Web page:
Eufaula homeowner deals with dirt problems - NewsOn6.com - Tulsa, OK - News, Weather, Video and Sports - KOTV.com |

Eufaula homeowner deals with dirt problems

Updated:
An Eufaula family who discovered hazardous materials in soil put on their property by an oil company says the government is not doing enough to clean it up.

Two weeks ago, the News on 6 told you about the McQuay property and tests being done to see if it was still contaminated.

The News on Six's Heather Lewin has the exclusive results of those tests.

Jason and Julie McQuay say the site that was supposed to hold their dream home, has become a toxic dump. "There's no need to let this land, when there was nothing wrong with it to begin with become a covered up, contaminate waste site.” Several months ago the couple agreed to have fill-dirt brought in from a nearby oil well they say without knowing it contained hazardous chemicals.

EPA officials say testing showed pollutants were below what they considered dangerous, except for one area, but still above state hazard levels, so the company, West Bay Exploration, agreed to clean it up. Testing after that initial clean up still found the same toxins remain in the ground beneath. Arsenic, dioxins and total petroleum hydrocarbons or TPH.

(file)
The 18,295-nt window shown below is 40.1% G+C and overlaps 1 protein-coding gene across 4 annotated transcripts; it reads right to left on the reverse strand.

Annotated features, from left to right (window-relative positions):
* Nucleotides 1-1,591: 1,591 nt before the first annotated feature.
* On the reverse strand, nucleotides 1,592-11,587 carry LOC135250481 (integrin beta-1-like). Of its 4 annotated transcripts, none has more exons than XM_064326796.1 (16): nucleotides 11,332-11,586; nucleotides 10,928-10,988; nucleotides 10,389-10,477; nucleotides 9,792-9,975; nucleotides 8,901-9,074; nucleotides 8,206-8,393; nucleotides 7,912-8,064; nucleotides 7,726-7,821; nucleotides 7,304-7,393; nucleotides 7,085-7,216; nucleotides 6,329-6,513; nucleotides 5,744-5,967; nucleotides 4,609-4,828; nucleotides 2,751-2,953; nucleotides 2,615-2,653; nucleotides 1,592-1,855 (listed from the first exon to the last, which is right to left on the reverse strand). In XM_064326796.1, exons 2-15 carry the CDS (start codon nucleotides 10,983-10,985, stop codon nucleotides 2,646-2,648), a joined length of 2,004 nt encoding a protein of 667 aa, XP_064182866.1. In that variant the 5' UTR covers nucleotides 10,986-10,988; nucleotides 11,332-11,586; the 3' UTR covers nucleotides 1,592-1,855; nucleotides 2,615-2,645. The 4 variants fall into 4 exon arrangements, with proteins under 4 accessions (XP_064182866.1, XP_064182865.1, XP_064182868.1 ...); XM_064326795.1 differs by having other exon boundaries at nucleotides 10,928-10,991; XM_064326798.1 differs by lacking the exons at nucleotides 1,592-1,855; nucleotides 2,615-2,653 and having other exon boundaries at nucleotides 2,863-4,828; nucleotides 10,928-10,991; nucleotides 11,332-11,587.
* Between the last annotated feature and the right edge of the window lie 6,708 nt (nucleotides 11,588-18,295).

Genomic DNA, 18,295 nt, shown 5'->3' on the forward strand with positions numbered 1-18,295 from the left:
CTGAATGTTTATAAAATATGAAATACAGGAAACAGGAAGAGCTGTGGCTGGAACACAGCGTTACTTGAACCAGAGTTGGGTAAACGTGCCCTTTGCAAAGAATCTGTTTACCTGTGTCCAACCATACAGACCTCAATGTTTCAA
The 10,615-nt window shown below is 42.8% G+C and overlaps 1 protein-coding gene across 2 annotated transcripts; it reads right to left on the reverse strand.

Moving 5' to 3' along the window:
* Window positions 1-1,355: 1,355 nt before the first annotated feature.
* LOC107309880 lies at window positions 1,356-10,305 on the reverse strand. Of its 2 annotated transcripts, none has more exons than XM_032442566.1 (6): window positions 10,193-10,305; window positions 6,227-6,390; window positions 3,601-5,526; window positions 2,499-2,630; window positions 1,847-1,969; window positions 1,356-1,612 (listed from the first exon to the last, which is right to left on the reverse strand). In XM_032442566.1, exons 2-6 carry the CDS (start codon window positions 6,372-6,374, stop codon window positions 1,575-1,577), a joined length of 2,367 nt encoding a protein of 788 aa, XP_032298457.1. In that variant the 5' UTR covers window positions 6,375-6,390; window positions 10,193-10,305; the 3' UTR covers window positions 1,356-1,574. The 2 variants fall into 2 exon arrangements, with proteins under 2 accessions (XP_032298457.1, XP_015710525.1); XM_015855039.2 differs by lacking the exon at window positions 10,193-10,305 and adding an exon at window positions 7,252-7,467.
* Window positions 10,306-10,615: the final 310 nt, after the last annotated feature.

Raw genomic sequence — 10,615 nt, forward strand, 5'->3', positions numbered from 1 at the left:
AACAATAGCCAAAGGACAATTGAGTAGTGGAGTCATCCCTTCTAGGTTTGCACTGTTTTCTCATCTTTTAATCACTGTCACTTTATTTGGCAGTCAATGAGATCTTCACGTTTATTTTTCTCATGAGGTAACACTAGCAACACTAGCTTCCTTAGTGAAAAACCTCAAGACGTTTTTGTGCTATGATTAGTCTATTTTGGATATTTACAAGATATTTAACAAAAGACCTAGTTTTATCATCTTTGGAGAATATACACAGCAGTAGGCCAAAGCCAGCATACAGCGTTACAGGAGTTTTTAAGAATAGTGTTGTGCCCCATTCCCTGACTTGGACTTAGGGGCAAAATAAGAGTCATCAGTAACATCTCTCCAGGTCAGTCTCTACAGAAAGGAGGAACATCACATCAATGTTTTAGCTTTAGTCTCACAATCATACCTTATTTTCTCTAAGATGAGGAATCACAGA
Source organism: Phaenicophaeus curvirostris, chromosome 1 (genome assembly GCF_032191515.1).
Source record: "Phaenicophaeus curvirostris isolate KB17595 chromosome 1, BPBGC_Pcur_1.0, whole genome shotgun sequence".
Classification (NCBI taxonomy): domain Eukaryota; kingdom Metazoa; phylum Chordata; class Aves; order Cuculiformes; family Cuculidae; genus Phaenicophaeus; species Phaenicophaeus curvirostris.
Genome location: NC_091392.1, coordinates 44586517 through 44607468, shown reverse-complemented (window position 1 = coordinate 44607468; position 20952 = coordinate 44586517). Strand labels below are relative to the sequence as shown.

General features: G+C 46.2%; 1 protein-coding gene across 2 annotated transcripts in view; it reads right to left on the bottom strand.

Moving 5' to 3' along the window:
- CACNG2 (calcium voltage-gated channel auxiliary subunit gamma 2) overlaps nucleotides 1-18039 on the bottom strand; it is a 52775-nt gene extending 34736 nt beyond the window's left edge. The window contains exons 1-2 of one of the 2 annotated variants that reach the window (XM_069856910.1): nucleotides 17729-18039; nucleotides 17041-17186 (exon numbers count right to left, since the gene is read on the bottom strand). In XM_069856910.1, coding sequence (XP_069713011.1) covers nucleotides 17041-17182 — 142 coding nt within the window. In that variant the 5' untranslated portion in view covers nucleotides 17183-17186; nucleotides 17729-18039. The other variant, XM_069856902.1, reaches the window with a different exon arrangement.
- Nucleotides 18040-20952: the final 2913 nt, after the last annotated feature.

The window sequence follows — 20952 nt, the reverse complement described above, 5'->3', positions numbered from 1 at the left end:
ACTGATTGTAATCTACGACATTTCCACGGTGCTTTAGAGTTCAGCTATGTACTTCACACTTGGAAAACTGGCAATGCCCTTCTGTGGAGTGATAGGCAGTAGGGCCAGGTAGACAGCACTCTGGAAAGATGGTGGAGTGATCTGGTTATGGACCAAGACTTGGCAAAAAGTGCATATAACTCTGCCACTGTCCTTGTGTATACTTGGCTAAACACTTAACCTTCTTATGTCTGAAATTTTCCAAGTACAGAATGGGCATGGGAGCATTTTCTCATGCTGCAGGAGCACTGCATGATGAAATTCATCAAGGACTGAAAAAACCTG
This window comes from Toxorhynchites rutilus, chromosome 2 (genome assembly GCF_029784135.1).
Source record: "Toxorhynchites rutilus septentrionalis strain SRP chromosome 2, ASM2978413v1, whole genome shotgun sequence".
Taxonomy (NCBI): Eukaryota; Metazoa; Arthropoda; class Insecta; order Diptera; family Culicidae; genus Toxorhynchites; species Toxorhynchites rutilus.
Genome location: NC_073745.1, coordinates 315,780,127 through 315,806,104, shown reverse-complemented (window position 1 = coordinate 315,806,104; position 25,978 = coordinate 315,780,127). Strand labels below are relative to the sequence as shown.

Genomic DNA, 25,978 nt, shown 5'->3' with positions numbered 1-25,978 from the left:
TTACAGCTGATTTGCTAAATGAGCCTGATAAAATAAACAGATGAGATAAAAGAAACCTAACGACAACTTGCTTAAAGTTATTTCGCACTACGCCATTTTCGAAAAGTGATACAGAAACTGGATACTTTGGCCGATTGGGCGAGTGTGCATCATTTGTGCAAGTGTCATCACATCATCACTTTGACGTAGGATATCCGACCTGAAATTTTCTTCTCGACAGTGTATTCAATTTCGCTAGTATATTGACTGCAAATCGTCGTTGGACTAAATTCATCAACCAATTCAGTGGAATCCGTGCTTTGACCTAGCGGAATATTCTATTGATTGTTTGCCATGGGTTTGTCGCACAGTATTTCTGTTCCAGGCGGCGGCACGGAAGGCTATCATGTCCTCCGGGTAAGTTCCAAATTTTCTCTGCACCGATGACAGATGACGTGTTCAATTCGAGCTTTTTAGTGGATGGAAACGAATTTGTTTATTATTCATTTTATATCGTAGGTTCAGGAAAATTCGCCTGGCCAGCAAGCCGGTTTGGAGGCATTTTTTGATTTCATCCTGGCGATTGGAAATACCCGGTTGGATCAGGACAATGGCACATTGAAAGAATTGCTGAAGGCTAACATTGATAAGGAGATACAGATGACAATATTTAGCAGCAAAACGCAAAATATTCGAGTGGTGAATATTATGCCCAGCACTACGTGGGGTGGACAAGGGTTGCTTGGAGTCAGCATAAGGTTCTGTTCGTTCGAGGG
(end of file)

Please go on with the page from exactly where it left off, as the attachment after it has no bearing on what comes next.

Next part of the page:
EPA scientists say arsenic and dioxins are already present in area soil and though the levels found on the McQuay property are higher than normal, they have quote-"no evidence to indicate the increased levels came from the drilling mud". What did come from the mud they say is TPH- a potentially hazardous chemical found in oil wells.

To resolve that problem, the EPA told the company to either remove more soil, or cover those spots with 2-feet of clean fill dirt and 6 inches of dirt everywhere else. McQuay says it's not enough. “his all slopes and it will erode, it will run off down to the creek and then we'll be exposed again."

The McQuay’s say this doesn't affect just their family. Their property is adjacent to land with a creek on it that runs into Lake Eufaula. They're afraid toxins from their soil will make their way into the water supply.

EPA officials say groundwater contamination is a very remote possibility, but it's one that has county officials and a scientist hired by the McQuay's attorney concerned. He says more testing needs to be done and that the EPA is wrong about the toxins already being in the ground. Julie McQuay says the government has let her down. “They're just saying with enough fill dirt, that it won't matter."

The McQuays say the company has already gone back on its word in the cleanup process by simply burning contaminated trees on the land instead of removing them.

West Bay Exploration did not return calls for comment.
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